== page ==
5 international stories of the week

<p>North Korean leader Kim Jong Un attends a politburo meeting of the ruling Workers' Party of Korea April 11, 2020, in Pyongyang. Unification Minister Kim Yeon-chul told a closed-door Seoul forum on April 26 that South Korea has “enough intelligence to confidently say that there are no unusual developments” in North Korea that back up speculation about Kim Jong Un's health. <strong>(Korean Central News Agency/Korea News Service via AP, File)</strong></p>

North Korean leader Kim Jong Un attends a politburo meeting of the ruling Workers' Party of Korea April 11, 2020, in Pyongyang. Unification Minister Kim Yeon-chul told a closed-door Seoul forum on April 26 that South Korea has “enough intelligence to confidently say that there are no unusual developments” in North Korea that back up speculation about Kim Jong Un's health. (Korean Central News Agency/Korea News Service via AP, File)

Editor’s Note: This listicle is part of a weekly series by The Ball State Daily News summarizing five stories from around the world. All summaries are based on stories published by The Associated Press.

Rumors about the North Korean leader’s health, nations seeking to reopen their economies amid the pandemic, the fourth Israeli airstrike in Syria in less than a month, effects of the oil price crash in the Middle East and uncertainty surrounding the Olympic Games make up this week’s five international stories.


This April 21, 2020, satellite image shows overview of the Wonsan leadership complex in Wonsan, North Korea. A train probably belonging to North Korean leader Kim Jong Un has been spotted on the country’s east coast since last week. (Maxar Technologies via AP)

South Korea maintains Kim Jong Un health rumors are untrue

South Korea’s government has dismissed rumors that North Korean leader Kim Jong Un is in fragile condition, as speculation about his health intensifies amid the North’s silence on his whereabouts. There are concerns in Seoul and Washington, about what would happen to North Korea and its nuclear program if anything had actually happened to Kim. Kim’s absence would mean the departure of a man they’ve dealt with to try to achieve denuclearization.

Read more: North Korea


An employee walks past vehicles in production with a face mask in the VW plant April 27, 2020, in Wolfsburg, Germany. Volkswagen is gradually launching production at important plants after the coronavirus lockdown. (Swen Pfoertner/dpa via AP)

Nations, US states each chart their own path on reopening

In Europe and some U.S. states, shutdowns are being eased piecemeal, with governments charting their own path to reopen for business without triggering a second wave of infections. The official death toll topped 200,000 worldwide, with about 3 million confirmed infections, but the true toll is believed to be much higher, because of inadequate testing, differences in counting the dead and efforts by some governments to conceal the extent of their outbreaks.

Read more: Virus outbreak


Boys sit amid the rubble of a house that was attacked by an Israeli airstrike April 27, 2020, in the Damascus suburbs of Hajira, Syria. The reports said the attack happened around dawn on Monday. (SANA via AP)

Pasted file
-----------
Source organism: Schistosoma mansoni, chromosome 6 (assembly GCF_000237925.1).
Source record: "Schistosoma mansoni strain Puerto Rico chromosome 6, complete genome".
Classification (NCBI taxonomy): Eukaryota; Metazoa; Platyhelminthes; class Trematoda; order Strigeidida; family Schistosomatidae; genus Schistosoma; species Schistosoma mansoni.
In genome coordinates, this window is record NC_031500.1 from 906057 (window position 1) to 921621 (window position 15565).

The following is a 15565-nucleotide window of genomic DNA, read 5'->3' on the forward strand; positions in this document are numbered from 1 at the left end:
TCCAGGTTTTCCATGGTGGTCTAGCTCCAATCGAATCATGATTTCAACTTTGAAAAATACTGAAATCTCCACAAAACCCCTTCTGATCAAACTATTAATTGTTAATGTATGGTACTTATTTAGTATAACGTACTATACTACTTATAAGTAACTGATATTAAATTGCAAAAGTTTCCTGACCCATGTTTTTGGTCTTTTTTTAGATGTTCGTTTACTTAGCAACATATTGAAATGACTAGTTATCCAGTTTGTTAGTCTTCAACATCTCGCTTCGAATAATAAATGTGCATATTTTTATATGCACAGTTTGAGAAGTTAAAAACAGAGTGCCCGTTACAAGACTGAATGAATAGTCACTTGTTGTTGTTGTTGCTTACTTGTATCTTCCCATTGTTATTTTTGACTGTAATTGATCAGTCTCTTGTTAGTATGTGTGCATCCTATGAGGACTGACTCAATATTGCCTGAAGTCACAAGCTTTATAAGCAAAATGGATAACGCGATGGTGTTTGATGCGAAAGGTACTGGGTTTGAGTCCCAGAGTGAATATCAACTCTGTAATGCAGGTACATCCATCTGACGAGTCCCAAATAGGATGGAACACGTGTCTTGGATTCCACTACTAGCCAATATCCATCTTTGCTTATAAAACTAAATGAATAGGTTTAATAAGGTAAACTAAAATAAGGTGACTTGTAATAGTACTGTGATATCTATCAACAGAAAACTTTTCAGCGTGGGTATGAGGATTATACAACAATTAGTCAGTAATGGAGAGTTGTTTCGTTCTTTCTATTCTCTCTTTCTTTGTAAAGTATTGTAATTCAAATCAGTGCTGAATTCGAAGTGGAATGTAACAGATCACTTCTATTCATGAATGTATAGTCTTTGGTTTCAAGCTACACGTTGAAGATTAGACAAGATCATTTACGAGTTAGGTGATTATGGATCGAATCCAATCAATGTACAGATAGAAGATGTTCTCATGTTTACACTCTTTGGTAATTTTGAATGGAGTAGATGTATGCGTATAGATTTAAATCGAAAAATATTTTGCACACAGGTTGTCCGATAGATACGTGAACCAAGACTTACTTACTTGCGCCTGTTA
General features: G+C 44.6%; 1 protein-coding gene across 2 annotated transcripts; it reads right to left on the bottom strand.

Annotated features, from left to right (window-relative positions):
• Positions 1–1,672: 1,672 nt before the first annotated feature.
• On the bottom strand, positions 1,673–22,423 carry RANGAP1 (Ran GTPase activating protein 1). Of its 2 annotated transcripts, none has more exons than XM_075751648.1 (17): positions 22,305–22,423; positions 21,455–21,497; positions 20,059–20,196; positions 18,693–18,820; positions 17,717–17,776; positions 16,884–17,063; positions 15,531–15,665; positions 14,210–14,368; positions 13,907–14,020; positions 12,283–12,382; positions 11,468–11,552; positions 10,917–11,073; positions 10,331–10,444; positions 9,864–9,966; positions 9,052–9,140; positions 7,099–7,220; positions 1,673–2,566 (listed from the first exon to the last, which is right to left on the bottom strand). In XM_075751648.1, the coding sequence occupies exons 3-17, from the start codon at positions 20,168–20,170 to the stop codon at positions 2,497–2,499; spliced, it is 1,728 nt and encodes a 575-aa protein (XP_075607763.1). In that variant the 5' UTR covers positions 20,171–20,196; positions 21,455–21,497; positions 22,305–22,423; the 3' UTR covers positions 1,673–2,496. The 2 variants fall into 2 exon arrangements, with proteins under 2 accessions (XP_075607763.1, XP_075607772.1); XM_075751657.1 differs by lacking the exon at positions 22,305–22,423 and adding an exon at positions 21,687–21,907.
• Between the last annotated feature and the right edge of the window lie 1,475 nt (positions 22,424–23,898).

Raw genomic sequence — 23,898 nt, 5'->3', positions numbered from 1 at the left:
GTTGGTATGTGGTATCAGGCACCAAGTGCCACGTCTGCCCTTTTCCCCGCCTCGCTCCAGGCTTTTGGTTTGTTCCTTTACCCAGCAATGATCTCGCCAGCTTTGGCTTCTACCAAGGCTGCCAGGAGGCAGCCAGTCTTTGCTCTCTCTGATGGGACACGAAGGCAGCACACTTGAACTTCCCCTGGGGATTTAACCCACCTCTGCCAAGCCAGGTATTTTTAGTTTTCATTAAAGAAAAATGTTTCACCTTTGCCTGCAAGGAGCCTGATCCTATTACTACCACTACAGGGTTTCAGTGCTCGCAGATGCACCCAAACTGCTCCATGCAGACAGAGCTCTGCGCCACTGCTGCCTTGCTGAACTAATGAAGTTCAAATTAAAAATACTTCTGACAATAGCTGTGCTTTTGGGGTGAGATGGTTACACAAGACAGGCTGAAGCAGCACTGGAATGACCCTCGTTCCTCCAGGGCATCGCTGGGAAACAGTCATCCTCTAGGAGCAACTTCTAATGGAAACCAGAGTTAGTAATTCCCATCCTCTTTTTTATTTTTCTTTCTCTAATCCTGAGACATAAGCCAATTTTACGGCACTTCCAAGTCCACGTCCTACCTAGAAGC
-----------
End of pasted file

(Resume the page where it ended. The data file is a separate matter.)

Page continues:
Reports: Israeli strike on Syria kills 4 gunmen, 3 civilians

Israeli warplanes flying over Lebanon fired missiles toward areas near Damascus early Monday, killing three civilians and four Iran-backed fighters. The Syrian military said its air defenses shot down some of the missiles in the attack, which happened around dawn. The Britain-based Syrian Observatory for Human Rights said the missiles hit positions belonging to Iran and its regional proxies. The airstrike is the fourth in Syria in less than a month

Read more: Syria


Two workers climb down from one of the tanks in an oil tank-farm Sept. 25, 2000, in Jebel Ali, south of Dubai in the United Arab Emirates. The economies of all the Arab Gulf oil exporters are expected to contract this year. (AP Photo/Kamran Jebreili, File)

Mideast economies take massive hit with oil price crash

The historic crash in oil prices in the wake of the coronavirus pandemic is reverberating across the Middle East as countries scramble to offset losses from a key source of state revenue, at a time when several of them already face explosive social unrest. Some Gulf countries can rely on foreign currency reserves, but the circumstances are more dire in Iraq, where oil sales fund 90 percent of the state budget and its economy is expected to contract by 5 percent this year.

Read more: Middle East


The New National Stadium, a venue for the opening and closing ceremonies at the Tokyo 2020 Olympics, is seen from Shibuya Sky observation deck March 3, 2020, in Tokyo. There are more questions than answers about the new opening of the games on July 23, 2021. (AP Photo/Jae C. Hong, File)

Tokyo Olympics: Questions, few answers in face of pandemic

The Tokyo Olympics were postponed a month ago, but there are still more questions than answers about the new opening on July 23, 2021, and what form those games will take — whether the games will actually take place, if fans will be in attendance, if they can open without a vaccine, how much pressure will TV broadcasters and sponsors, which provide 91 percent of the income for the International Olympic Committee, exert on the games and more.

Read more: Olympic Games

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